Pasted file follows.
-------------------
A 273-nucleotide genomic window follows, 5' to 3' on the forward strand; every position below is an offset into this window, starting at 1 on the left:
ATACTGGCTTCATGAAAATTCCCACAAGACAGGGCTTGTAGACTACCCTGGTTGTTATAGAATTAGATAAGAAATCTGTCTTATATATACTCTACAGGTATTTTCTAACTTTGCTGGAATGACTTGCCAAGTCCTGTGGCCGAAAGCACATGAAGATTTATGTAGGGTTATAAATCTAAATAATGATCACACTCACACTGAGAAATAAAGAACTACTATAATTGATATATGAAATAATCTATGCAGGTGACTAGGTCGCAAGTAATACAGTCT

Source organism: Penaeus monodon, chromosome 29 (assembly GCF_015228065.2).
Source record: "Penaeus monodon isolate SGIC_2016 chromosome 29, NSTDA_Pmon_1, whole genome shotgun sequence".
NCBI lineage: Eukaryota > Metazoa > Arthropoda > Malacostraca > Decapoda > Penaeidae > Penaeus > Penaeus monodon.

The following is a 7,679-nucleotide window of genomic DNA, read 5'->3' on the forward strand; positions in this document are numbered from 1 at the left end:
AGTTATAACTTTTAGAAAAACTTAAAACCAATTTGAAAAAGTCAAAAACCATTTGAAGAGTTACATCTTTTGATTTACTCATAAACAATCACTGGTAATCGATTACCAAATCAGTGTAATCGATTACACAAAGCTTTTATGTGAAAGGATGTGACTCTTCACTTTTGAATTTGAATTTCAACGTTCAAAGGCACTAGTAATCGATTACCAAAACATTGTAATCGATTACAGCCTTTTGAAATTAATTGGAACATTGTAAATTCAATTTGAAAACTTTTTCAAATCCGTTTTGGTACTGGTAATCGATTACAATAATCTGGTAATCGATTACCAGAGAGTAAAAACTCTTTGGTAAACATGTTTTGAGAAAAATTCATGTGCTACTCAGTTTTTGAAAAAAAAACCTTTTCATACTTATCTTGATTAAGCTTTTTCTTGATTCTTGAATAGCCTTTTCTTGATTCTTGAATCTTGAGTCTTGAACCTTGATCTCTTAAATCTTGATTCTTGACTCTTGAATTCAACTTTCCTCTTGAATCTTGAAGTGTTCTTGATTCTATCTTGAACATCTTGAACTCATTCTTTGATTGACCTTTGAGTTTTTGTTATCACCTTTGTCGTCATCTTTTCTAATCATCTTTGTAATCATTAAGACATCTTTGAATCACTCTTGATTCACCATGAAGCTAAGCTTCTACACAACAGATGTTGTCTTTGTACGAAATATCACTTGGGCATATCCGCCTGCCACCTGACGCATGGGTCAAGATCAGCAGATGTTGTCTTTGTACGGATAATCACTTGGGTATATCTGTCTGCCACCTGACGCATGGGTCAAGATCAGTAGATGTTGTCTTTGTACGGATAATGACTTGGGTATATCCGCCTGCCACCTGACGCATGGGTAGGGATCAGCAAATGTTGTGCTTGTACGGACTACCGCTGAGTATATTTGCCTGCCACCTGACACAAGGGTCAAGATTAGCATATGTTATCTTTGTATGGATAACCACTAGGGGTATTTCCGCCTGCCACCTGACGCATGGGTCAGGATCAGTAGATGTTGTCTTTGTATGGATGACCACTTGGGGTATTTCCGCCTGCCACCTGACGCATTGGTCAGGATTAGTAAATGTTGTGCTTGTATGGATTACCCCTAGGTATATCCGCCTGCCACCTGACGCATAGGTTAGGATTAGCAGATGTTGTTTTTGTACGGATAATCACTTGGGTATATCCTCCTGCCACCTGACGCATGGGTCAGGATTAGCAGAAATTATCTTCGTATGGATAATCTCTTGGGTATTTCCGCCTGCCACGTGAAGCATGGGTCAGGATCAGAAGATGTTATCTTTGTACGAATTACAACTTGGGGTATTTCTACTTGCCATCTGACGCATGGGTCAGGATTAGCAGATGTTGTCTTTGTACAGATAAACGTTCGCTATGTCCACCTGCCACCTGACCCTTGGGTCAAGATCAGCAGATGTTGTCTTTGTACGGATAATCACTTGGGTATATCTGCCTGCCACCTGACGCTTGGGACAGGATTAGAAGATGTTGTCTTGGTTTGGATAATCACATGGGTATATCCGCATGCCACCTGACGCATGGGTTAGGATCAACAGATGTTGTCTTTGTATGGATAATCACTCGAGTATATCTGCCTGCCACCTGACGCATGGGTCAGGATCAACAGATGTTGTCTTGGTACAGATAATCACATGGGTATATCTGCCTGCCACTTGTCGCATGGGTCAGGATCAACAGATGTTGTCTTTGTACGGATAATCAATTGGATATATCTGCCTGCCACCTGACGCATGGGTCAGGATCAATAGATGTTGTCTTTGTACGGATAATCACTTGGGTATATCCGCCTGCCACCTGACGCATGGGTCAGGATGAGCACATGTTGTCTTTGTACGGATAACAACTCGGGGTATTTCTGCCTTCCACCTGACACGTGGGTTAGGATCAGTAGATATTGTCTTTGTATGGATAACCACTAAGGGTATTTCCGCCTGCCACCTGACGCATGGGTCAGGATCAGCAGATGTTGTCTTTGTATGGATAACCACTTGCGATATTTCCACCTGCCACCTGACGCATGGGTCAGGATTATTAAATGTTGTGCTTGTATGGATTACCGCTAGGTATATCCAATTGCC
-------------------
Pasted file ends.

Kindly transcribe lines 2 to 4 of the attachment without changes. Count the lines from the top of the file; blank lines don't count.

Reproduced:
ATACTGGCTTCATGAAAATTCCCACAAGACAGGGCTTGTAGACTACCCTGGTTGTTATAGAATTAGATAAGAAATCTGTCTTATATATACTCTACAGGTATTTTCTAACTTTGCTGGAATGACTTGCCAAGTCCTGTGGCCGAAAGCACATGAAGATTTATGTAGGGTTATAAATCTAAATAATGATCACACTCACACTGAGAAATAAAGAACTACTATAATTGATATATGAAATAATCTATGCAGGTGACTAGGTCGCAAGTAATACAGTCT

Source organism: Penaeus monodon, chromosome 29 (assembly GCF_015228065.2).
Source record: "Penaeus monodon isolate SGIC_2016 chromosome 29, NSTDA_Pmon_1, whole genome shotgun sequence".